Pope Francis warned against vaccine nationalism
Pope Francis On Covid Vaccines: ‘The Most Vulnerable And Needy Must Be First’ | NBC News NOW
Pontiff in his Christmas message urged countries to cooperate more in the fight against the COVID-19 pandemic
Pope Francis said in his Christmas message on Friday that politicians and business leaders should not let market forces and patent laws take precedence over making COVID-19 vaccines available to everyone. The Pontiff also condemned nationalism and the “virus of radical individualism”.
Under quarantine, Francis delivered his traditional message Urbi et Orbi (“To the City and the World”) from the pulpit in the Vatican, and not from the central balcony of St. Peter’s Basilica in front of tens of thousands of people who usually gather in St. Peter’s Square.
The theme of the pandemic and its socio-economic consequences prevailed in the message, in which Francis called for global unity and assistance to countries suffering from conflicts and humanitarian crises..
“At this historic moment, marked by an environmental crisis and a severe economic and social imbalance exacerbated by the coronavirus pandemic, it is all the more important for us to recognize each other as brothers and sisters,” he said..
Emphasizing that health care is a global problem, the pontiff warned against so-called “vaccine nationalism,” which UN officials fear will worsen the pandemic if poor countries get the vaccine last..
“I ask all heads of state, companies and international organizations to promote cooperation, not competition, to find a solution for everyone – vaccines for everyone – especially for the most vulnerable and needy in all regions of the planet,” said the Primate of the Roman Catholic Church.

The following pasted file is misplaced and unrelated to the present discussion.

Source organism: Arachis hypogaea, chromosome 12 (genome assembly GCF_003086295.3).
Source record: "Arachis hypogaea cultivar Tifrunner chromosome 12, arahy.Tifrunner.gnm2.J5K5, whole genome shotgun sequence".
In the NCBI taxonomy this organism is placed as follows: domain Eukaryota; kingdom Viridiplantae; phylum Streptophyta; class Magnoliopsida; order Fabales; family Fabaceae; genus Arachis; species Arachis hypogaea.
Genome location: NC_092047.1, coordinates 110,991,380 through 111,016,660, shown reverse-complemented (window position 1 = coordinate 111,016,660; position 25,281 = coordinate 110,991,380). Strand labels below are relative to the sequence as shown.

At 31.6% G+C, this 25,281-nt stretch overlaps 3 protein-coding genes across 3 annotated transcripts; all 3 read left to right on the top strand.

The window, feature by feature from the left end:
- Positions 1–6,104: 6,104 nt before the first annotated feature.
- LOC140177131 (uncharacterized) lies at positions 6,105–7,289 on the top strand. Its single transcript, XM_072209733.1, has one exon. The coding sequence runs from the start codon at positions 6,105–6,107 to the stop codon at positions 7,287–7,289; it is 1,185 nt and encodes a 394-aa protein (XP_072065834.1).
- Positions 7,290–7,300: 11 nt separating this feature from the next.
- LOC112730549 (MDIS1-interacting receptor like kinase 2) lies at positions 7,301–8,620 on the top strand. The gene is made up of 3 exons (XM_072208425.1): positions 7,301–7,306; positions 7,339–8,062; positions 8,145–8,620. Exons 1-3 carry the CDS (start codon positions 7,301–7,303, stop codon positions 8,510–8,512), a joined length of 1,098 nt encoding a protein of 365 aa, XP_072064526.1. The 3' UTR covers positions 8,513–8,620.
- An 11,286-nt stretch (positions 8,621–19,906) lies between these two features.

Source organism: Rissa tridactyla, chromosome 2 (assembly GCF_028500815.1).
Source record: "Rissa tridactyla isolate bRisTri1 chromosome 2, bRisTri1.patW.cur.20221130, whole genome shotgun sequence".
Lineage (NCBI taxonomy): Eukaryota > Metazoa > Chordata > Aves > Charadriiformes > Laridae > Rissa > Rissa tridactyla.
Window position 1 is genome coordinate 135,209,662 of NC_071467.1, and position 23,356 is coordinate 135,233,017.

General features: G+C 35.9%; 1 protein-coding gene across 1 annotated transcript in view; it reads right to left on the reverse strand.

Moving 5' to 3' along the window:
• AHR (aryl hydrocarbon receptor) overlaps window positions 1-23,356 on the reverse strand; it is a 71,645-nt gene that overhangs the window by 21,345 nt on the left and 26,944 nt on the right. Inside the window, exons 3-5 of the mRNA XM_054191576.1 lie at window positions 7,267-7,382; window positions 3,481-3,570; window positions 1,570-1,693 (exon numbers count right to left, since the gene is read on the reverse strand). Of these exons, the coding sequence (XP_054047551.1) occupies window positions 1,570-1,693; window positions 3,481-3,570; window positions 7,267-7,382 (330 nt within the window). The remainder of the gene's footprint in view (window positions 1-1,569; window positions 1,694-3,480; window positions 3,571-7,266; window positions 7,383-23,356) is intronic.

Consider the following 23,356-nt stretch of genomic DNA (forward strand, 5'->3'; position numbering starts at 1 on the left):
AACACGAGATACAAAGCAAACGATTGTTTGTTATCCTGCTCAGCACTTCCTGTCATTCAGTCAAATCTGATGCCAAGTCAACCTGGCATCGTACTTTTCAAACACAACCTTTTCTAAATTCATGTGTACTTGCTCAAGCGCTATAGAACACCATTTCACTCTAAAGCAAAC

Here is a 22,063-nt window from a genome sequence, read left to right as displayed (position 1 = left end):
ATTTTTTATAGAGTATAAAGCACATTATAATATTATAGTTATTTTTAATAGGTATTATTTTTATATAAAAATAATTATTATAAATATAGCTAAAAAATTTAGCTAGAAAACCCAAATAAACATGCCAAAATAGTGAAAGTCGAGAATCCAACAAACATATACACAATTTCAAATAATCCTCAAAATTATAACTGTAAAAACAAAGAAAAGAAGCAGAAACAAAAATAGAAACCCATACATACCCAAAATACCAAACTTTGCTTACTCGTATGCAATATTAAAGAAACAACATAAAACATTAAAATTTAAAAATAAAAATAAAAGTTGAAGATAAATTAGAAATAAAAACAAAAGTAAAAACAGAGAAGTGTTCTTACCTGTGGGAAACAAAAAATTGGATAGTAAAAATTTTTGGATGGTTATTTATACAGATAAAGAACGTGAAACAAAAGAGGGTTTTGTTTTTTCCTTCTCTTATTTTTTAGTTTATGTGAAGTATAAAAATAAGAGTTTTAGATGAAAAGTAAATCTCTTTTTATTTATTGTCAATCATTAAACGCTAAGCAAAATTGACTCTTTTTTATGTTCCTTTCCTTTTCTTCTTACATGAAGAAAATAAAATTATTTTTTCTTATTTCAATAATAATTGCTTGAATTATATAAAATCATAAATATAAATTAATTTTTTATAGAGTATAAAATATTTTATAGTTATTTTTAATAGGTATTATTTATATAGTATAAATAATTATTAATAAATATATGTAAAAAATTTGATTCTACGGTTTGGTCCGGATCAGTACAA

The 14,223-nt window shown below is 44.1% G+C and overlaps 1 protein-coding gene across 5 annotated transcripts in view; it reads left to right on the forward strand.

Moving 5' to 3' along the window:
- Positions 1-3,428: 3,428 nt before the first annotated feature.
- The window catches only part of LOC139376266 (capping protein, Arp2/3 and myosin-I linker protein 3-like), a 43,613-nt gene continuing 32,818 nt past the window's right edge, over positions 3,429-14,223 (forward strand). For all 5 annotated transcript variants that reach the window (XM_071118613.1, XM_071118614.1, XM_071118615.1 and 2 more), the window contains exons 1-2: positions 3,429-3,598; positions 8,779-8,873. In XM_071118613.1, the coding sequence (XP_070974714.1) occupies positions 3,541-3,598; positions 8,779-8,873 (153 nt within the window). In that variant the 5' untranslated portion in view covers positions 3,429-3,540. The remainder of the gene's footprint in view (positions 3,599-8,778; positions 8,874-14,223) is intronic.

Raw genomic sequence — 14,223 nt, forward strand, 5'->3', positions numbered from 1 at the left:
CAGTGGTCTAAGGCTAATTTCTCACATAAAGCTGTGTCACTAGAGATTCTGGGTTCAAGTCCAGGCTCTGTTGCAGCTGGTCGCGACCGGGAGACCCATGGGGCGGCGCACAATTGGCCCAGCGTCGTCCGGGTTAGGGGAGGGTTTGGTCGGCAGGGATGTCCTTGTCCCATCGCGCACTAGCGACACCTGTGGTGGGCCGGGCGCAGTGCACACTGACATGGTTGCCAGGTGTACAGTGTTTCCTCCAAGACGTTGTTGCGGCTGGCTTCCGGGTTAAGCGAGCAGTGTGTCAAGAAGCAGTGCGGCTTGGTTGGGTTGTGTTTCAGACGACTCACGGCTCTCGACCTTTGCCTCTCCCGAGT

“The most vulnerable and needy should be first,” he said in the Hall of Blessings, where around 50 Vatican officials sat in masks around the perimeter walls..
“We cannot put ourselves above others, putting market forces and patent laws above the laws of love and human health,” Francis said. “We cannot allow closed nationalism to prevent us from living like a real human family that we are.”.
Pope Francis also apparently meant in his criticism of people who refuse to wear masks because it allegedly violates their freedom. Examples of this attitude are evident in various countries, including the United States..
“And we also cannot let the virus of radical individualism prevail over us and make us indifferent to the suffering of other brothers and sisters,” he said..
Italy will have tight quarantine restrictions and curfews throughout most of the Christmas and New Year holidays. Restrictions mean people will not be able to visit St Peter’s Square or the Basilica during papal events that have been moved indoors.
Christmas is primarily a time to help others, because Jesus himself was born an outcast, Francis said Thursday night during Christmas Mass, which began two hours earlier so that few of the worshipers could return home before curfew (until 22 : 00).
“Then may the Child of Bethlehem help us to be generous, supportive and helpful, especially towards those who are vulnerable, sick, unemployed or struggling due to the economic impact of the pandemic, as well as women who have suffered domestic violence during these months of isolation.” – Pope Francis said in his message on Friday.
He then called for reconciliation in Syria, Yemen, Libya, Nagorno-Karabakh, South Sudan, Nigeria, Cameroon and Iraq, which he intends to visit in early March..
The Pontiff also asked for comfort for those suffering from humanitarian crises or natural disasters in Burkina Fasso, Mali, Niger, the Philippines and Vietnam..